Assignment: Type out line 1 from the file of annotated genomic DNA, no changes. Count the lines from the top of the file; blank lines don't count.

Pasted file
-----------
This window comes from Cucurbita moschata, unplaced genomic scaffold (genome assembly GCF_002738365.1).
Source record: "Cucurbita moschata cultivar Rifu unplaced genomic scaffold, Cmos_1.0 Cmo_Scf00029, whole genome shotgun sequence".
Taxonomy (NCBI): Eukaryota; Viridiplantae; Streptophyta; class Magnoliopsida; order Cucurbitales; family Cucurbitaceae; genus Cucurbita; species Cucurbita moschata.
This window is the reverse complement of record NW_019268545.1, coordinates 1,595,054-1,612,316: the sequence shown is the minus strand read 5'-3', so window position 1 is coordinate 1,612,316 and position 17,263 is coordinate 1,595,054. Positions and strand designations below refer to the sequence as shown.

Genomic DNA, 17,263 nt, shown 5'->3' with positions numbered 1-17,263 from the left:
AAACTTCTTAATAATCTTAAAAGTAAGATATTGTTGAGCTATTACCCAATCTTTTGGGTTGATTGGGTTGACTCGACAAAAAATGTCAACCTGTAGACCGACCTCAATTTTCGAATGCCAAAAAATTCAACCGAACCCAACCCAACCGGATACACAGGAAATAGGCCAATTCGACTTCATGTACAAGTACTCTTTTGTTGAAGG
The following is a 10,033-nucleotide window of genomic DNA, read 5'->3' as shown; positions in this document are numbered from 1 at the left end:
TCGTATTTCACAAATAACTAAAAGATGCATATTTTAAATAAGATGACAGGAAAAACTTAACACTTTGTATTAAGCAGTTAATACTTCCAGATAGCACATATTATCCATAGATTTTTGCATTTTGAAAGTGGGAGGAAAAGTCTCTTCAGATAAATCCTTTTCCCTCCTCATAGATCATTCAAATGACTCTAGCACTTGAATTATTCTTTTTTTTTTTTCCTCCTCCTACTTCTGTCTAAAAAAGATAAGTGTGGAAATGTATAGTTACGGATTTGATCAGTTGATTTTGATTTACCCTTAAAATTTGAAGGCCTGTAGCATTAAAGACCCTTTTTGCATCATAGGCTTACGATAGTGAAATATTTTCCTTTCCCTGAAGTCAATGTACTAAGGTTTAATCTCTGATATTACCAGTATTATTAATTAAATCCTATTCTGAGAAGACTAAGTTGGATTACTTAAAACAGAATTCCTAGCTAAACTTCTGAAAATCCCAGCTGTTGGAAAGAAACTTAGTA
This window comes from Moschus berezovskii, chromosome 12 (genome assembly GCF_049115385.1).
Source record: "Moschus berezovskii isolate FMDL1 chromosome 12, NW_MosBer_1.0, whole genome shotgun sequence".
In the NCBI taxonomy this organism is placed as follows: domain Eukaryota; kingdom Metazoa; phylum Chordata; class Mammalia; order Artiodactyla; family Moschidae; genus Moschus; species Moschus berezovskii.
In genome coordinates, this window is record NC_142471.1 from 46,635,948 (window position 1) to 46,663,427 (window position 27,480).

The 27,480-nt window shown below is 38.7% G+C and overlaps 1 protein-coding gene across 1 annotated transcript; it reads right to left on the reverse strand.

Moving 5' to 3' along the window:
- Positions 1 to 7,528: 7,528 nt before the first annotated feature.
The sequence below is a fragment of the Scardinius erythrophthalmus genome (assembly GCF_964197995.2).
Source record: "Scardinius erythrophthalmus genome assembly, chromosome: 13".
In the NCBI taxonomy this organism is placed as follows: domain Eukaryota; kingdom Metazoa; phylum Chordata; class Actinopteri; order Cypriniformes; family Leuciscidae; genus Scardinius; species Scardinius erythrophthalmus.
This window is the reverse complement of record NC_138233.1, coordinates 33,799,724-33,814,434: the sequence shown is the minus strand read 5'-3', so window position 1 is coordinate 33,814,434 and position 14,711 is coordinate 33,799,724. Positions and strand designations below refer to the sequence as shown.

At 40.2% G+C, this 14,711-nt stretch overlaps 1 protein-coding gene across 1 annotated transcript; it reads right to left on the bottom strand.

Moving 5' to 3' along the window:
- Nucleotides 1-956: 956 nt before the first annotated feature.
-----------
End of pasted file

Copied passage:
This window comes from Cucurbita moschata, unplaced genomic scaffold (genome assembly GCF_002738365.1).